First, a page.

Bringing a VanMoof X3 or S3 Back to Life – Part 2 – Battery Pack

In Part 1 of this series, I extracted and deconstructed the Smart Cartridge from my partner’s VanMoof X3 with the goal of charging the small, secondary, battery inside it. That was successful and I managed to charge the small Lithium-Poly cell, bringing the bike back to life. The VanMoof supplied power brick would still not charge the bike’s primary battery and I suspected that some or all of the individual cells have discharged to the point that the safety circuits will not allow a charging voltage to be applied.

My plan for this post is to lay out the steps and tools required to remove the primary battery pack from the bike, deconstruct it to the level of individual cells, charge them manually and rebuild the battery and the bike.

In part 1 some of the steps were detailed in VanMoof’s technical documents, but unfortunately everything we’re doing in this post is entirely unsupported. These steps have been reverse engineered by tearing down our bike so, caveat lector, they may vary from unit to unit. Luckily, removing the battery pack from the bike is easier than removing the Smart Cartridge and only involves removing three security torx bolts from the bottom of the downtube. The only tricky bolt is the one behind the chainring. Accessing it can be achieved by unclipping the soft plastic chain guard, then gently bending it out of the way.

Once all three bolts have been undone, the protective cap can be removed. This will reveal the end of the battery pack, complete with a swing-out removal handle. Pop out the handle with a finger tip and you’ll be able to pull the battery pack free with a firm tug. Be careful not to damage the cable you find in the same area; it’s connected to the cadence sensor and without it the bike will be unable to provide pedal assist.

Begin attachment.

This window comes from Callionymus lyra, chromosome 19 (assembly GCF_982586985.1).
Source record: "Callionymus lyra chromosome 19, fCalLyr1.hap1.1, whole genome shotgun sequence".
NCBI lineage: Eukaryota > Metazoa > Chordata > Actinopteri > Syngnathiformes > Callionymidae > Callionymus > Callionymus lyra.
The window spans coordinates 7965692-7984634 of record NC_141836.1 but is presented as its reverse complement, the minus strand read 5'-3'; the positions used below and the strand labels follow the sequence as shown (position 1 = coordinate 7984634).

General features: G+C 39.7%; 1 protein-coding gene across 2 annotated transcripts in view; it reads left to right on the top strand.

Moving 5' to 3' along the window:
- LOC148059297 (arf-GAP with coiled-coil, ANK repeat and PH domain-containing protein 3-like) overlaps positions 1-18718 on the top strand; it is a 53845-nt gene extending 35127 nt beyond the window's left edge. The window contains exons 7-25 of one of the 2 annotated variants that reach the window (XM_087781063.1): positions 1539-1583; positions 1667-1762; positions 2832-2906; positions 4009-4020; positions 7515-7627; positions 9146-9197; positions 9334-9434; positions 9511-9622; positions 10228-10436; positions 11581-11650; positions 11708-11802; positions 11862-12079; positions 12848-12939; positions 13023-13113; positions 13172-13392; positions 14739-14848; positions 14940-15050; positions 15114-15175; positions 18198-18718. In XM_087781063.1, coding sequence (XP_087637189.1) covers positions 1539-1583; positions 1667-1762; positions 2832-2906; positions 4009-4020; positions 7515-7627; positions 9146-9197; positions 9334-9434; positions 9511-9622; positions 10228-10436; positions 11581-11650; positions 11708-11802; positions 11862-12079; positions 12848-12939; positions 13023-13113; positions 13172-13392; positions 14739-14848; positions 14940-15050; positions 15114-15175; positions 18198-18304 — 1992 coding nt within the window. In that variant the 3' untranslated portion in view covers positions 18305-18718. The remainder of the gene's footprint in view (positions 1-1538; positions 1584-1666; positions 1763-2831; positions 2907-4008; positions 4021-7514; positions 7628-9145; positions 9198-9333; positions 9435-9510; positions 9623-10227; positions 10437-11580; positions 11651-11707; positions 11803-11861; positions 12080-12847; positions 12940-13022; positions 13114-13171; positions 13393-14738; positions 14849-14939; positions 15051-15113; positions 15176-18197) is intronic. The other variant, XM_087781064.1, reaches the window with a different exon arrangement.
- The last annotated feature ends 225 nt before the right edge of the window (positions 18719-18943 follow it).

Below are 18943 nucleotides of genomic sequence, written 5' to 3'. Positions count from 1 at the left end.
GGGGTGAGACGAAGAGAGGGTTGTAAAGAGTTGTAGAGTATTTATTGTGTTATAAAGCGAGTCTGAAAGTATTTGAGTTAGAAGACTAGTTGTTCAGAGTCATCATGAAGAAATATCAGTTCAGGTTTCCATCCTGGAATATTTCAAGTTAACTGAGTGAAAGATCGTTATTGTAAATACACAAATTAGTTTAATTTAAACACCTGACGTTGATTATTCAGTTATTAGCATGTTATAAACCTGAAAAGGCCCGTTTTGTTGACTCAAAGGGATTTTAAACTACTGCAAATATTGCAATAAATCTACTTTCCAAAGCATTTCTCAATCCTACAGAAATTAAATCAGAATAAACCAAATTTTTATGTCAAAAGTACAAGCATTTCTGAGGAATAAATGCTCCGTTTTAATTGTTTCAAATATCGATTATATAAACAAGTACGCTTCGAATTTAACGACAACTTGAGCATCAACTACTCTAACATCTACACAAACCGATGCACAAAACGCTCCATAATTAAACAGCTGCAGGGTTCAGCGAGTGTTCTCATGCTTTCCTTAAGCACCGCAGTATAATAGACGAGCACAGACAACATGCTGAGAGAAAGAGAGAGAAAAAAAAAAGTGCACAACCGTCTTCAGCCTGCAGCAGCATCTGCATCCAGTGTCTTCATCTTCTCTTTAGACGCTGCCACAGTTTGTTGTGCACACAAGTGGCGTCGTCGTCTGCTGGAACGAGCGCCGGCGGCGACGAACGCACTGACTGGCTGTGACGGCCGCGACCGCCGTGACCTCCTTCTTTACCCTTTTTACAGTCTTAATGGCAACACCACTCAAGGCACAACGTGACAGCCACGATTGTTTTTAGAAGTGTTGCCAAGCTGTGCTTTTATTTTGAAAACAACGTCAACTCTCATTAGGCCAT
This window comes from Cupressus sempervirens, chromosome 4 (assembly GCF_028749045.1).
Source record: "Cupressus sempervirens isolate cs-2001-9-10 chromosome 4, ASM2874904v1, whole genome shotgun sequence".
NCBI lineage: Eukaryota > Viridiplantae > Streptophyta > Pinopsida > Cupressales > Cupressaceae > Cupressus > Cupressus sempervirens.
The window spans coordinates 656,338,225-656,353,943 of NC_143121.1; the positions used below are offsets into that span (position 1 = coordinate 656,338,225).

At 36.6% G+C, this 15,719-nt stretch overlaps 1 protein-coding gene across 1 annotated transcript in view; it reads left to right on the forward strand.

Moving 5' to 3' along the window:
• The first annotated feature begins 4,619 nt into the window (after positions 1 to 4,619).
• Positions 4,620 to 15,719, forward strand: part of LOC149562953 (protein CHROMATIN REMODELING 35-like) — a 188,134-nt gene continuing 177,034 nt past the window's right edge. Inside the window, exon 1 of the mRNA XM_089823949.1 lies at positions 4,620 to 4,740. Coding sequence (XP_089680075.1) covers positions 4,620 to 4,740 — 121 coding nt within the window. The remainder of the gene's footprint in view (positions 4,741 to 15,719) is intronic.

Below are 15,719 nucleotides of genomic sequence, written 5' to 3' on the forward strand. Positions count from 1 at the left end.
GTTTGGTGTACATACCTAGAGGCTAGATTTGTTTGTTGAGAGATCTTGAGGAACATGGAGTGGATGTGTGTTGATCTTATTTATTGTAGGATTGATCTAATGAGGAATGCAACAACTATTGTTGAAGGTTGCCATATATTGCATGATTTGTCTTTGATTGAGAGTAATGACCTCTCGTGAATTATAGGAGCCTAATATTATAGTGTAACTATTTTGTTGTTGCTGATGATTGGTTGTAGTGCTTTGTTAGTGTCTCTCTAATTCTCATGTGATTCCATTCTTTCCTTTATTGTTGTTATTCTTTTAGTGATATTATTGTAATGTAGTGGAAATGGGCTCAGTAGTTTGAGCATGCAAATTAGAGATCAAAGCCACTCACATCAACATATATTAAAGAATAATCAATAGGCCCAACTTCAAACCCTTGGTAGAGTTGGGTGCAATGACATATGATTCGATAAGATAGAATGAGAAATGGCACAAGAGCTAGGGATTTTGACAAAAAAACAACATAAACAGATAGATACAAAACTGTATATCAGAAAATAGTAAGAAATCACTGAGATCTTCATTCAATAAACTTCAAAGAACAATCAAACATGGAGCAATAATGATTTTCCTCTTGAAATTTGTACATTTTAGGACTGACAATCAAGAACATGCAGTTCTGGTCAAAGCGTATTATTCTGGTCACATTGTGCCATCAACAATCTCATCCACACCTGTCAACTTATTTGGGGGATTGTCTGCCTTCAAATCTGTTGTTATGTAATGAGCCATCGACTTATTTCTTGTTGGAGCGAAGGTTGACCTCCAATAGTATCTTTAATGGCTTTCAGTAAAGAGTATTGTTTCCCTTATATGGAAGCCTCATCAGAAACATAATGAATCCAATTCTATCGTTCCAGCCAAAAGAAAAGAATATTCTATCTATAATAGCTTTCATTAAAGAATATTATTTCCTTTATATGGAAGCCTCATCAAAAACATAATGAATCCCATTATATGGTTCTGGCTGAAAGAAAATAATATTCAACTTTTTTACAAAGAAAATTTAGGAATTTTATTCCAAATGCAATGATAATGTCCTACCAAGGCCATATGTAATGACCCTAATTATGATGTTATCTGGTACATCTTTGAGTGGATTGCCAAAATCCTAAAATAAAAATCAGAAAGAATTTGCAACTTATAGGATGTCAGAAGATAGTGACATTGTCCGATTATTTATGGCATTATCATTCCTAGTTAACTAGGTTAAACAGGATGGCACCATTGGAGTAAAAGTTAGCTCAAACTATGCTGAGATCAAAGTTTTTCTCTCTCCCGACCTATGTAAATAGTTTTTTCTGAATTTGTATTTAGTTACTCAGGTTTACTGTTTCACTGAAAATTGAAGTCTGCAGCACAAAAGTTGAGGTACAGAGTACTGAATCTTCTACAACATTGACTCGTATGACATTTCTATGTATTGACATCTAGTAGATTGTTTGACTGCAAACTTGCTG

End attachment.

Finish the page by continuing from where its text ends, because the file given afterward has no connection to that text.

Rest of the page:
With the battery pack free, it can be placed on the workbench for further break-down. Remove the 5 cross head screws from each end of the battery pack and use an iFixit Opening Tool, or similar, to pop the caps off. The cap with the swing-out handle can be completed removed from the battery pack, but the cap with the power connector is wired internally to the circuit and cells within.

Having removed the cap with the handle, press firmly on the inside of the battery pack that is now visible. The whole assembly of cells and circuitry should slide out of the other end of the casing tube.

Like many battery packs assembled from individual cells this whole thing has been spot welded together and then wrapped in glass fiber reinforced tape to provide physical and electrical protection.

Carefully unwrapping the tape reveals the pack’s make-up, including the safety precautions the manufacturer has added to extend the life of the bike and to prevent it from causing house-fires.

There are two temperature sensors embedded in the battery pack, each 1/3 of the way along its length. These will allow the charging circuit to detect any uneven charging in the pack and shutdown before a thermal run-away can cause damage or start a fire.